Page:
Total Samples: 75 (Samples every 15 seconds for 5 minutes)
Group Size: 4
SVID List:
   300 (ID of the status variable that contains information about chuck temperature)
   301 (ID of the status variable that contains information about chamber pressure)

After one minute, the first trace report will be delivered using an S6F1 message from the equipment. The message will contain the following information:

100 (Trace ID)
4 (last sample number)
2018-01-22T14:20:34.8 (date format depending on TimeFormat equipment constant)
Status Value List: (Length is 8: 2 SVs with a group size of 4)
   219.96 (chuck temperature for first sample)
    0.0112 (pressure for first sample)
   219.97 (chuck temperature for second sample)
   0.0122 (pressure for second sample)
   219.97 (chuck temperature for third sample)
   0.0120 (pressure for third sample)
   219.96 (chuck temperature for fourth sample)
   0.0119 (pressure for fourth sample)

After another minute the trace report may look like the following:

100 (Trace ID)
8 (last sample number)
2018-01-22T14:21:34.8 (date time shows one minute later than the first trace)
Status Value List: (Length is 8: 2 SVs with a group size of 4)
   219.96 (chuck temperature for fifth sample)
   0.0112 (pressure for fifth sample)

Three more reports will be received at one-minute intervals. The host can check returned values in the report and react accordingly if values are out of the expected range.


The host could poll status data using S1F3 if it wanted to check a value at a given point in time. It can set up a trace if it wants to continuously collect data over a given period of time.

Using the data sampling methods outlined in this blog will allow host applications to poll the data they need when they need it. GEM provides flexibility in requesting data from the equipment either by allowing the host to query values at a given point in time or to be sampled on a periodic basis using a trace.

Click here to read the other articles in our SECS/GEM Features and Benefits series. 

To download a white paper on an introduction to SECS/GEM, Click below:

SECS/GEM White Paper

Topics: Industry Standards, SECS/GEM, Smart Manufacturing/Industry 4.0, SECS/GEM Features & Benefits Series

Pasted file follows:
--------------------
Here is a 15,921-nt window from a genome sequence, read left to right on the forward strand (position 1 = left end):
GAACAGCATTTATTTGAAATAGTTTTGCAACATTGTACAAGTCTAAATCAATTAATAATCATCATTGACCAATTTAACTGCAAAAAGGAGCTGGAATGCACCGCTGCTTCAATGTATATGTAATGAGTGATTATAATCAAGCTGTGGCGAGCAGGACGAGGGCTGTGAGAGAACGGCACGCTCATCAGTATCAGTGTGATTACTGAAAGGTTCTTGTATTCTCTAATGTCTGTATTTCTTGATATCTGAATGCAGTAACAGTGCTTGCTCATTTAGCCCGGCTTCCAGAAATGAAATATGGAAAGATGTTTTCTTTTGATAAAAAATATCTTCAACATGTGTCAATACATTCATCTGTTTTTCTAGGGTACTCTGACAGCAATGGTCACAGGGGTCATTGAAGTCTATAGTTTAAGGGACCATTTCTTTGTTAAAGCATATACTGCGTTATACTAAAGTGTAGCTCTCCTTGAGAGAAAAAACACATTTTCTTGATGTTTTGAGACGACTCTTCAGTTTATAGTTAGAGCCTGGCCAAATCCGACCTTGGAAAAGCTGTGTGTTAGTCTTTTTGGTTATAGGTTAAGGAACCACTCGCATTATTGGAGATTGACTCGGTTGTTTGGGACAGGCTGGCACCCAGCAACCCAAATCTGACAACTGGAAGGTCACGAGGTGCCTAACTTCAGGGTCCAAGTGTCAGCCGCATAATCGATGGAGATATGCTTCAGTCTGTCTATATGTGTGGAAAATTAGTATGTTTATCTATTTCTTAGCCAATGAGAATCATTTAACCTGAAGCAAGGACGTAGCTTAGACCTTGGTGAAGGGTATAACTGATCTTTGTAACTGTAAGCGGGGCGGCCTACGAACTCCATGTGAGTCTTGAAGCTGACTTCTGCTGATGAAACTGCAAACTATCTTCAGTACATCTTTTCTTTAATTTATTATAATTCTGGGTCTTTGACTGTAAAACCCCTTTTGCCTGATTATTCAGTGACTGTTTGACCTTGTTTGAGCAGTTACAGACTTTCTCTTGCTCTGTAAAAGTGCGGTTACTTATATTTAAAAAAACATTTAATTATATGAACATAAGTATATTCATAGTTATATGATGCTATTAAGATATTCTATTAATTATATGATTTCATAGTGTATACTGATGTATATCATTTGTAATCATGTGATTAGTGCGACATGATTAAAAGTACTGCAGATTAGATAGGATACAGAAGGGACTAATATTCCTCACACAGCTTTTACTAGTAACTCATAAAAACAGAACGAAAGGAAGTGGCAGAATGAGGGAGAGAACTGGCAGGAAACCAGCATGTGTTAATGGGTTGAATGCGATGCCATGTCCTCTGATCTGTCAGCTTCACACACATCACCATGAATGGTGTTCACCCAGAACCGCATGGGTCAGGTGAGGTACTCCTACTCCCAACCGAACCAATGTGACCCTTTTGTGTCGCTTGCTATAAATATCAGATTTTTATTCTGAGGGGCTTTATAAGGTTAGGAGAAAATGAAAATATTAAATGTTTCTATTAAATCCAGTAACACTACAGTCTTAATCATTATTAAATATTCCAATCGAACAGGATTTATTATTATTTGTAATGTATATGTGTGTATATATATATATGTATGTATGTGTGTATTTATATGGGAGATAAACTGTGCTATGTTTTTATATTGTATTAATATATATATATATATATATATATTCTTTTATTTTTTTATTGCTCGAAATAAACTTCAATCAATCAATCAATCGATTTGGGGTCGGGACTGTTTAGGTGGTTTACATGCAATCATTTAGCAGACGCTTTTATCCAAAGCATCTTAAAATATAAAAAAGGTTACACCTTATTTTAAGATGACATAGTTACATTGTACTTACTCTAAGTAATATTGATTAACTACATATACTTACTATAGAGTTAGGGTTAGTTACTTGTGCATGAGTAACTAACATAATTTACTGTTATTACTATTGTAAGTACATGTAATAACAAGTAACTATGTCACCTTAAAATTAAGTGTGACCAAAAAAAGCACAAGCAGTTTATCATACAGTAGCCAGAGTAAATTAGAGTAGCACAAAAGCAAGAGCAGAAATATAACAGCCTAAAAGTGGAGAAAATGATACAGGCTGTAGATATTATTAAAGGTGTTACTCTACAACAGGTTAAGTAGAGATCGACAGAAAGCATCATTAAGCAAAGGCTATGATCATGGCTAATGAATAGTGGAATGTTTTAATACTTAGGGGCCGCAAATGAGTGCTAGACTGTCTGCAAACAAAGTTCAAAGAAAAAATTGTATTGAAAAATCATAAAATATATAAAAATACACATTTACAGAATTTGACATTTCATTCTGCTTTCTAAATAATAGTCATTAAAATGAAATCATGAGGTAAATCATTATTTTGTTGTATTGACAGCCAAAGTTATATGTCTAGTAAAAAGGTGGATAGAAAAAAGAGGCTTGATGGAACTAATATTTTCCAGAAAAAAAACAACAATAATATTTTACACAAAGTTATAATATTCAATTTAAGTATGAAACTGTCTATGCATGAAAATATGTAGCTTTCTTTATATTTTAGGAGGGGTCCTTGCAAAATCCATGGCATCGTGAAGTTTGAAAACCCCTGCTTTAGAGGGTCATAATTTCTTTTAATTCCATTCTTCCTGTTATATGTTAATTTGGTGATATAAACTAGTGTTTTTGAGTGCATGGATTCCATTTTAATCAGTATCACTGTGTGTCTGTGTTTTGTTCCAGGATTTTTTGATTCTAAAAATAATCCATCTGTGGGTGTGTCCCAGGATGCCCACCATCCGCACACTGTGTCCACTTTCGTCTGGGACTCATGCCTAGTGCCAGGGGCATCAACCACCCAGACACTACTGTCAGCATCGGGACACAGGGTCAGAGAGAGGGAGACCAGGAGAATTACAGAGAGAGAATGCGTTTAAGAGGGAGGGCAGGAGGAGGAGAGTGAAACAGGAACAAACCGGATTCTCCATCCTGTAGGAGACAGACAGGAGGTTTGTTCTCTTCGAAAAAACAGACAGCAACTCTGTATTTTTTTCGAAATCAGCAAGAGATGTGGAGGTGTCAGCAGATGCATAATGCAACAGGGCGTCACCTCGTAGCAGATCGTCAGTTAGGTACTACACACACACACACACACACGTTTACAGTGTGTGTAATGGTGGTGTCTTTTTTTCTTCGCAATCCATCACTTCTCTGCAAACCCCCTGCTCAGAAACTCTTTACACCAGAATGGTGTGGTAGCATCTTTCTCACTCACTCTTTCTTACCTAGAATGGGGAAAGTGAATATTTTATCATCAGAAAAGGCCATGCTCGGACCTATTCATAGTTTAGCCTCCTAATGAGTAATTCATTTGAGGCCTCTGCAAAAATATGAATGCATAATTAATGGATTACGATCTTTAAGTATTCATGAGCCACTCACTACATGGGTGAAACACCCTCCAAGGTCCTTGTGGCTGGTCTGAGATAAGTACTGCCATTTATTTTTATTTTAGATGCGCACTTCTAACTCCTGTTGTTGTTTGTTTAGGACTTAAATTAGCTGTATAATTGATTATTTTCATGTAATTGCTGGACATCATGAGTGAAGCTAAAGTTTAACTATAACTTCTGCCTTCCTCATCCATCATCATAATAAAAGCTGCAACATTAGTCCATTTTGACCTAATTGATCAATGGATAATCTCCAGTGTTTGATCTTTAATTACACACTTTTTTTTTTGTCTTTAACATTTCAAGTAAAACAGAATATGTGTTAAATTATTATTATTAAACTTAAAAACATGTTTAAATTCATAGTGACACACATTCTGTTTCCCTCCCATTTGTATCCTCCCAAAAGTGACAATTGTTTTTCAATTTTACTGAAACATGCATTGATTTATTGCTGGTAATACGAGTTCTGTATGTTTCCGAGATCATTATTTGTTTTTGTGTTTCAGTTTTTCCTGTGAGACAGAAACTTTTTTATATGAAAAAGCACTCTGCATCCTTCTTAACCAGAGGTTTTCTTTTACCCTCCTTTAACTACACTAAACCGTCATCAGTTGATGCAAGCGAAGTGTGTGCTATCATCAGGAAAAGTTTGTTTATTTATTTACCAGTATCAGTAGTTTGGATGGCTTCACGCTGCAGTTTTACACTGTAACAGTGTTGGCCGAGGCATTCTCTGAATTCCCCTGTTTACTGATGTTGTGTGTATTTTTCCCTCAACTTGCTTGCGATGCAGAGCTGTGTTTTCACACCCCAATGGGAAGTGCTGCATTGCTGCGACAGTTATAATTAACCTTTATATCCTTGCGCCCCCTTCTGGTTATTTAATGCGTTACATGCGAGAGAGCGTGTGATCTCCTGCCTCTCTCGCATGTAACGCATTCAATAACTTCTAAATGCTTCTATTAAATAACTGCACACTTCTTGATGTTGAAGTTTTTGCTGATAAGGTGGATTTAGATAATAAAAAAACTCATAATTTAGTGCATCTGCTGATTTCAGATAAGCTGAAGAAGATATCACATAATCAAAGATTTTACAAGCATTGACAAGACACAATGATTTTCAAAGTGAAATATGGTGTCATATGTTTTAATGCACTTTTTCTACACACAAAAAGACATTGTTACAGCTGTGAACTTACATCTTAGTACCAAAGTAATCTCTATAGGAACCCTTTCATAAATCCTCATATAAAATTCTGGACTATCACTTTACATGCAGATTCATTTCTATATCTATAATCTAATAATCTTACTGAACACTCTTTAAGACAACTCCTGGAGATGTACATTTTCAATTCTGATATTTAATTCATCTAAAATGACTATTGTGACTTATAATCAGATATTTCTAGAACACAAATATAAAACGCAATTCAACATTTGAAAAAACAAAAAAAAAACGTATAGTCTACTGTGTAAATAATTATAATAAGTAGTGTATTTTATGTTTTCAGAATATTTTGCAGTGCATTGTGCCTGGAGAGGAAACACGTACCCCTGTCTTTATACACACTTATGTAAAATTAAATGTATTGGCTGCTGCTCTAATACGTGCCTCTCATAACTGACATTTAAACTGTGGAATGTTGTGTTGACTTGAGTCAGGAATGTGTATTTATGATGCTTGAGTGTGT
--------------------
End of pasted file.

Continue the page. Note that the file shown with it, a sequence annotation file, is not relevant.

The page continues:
SECS/GEM series: GEM Collection Events

Posted by Brian Rubow: Director of Solutions Engineering on Jan 10, 2018 11:12:00 AM

To start off our SECS/GEM series, let's begin with an explanation of one of the GEM standard’s key features called Collection Events. We'll start with an explanation as to how they work, then move to why they are so effective for collecting data from manufacturing equipment. 

What are collection events? 

The two words in the name “collection event” are descriptive. 

As denoted by the word “event” a collection event is a notification. Its purpose is to notify the host when something of interest happens at the equipment. The “host” is the factory client software that connects to the equipment’s GEM interface. For example, collection events can report when material arrived, a consumable is running low, a hardware problem occurred, a camera inspected the material, the material is ready to be removed, a chamber reached the target vacuum pressure, processing completion, etc. The equipment can use the collection event feature to report when anything of interest happens. Whoever makes the GEM interface determines exactly what collection events are available to the host; therefore the set of available collection events is different from equipment type to equipment type.

As denoted by the word “collection”, collection events are also capable of publishing data along with the collection event message. It is a very efficient form of data collection, asynchronously providing information as it becomes available. For example, a collection event that reports when material arrives might also report the arriving material’s barcode and location. There are three types of data in a GEM interface; information about the collection event (called data variables), status information (called status variables) and equipment settings (called equipment constants). Whoever makes the GEM interface determines exactly what information will be available for each collection event. So the set of available information for collection events is different from equipment type to equipment type. And the available data is only sent if the host sets up the reports. 

So in summary, a collection event can not only tell the host when something happens but it can also provide more detailed information about what happened and about the status of the equipment. 

A little analogy

Collection_Events2.jpgAs an analogy, think of the factory as a boss and the equipment they purchase as employees. There are many different styles of managing, just like there are different types of factories and styles for running a factory. You don’t want to be forced to run your factory just like someone else’s factory. You want to run it your way.

Additionally, each employee is unique and needs unique level of attention. And each employee is doing unique things. Generally speaking, all managers want to know basic information about employees and what their employees are doing. They want to know when the employee starts a project and when they finish a project. Some employees are very productive even with minimal oversight and reporting. Some employees need extensive oversight and reporting. GEM allow the factory to deal with each equipment uniquely. Specifically, GEM collection events give the equipment a way to report on what it is doing. 

The host has to set up the rules for the reporting and adapt the rules appropriately. For example, sometimes a manager does not care when the employee goes to the bathroom. For certain employees, the manager might want to know. In a GEM interface, the host can choose which notifications occur and which do not.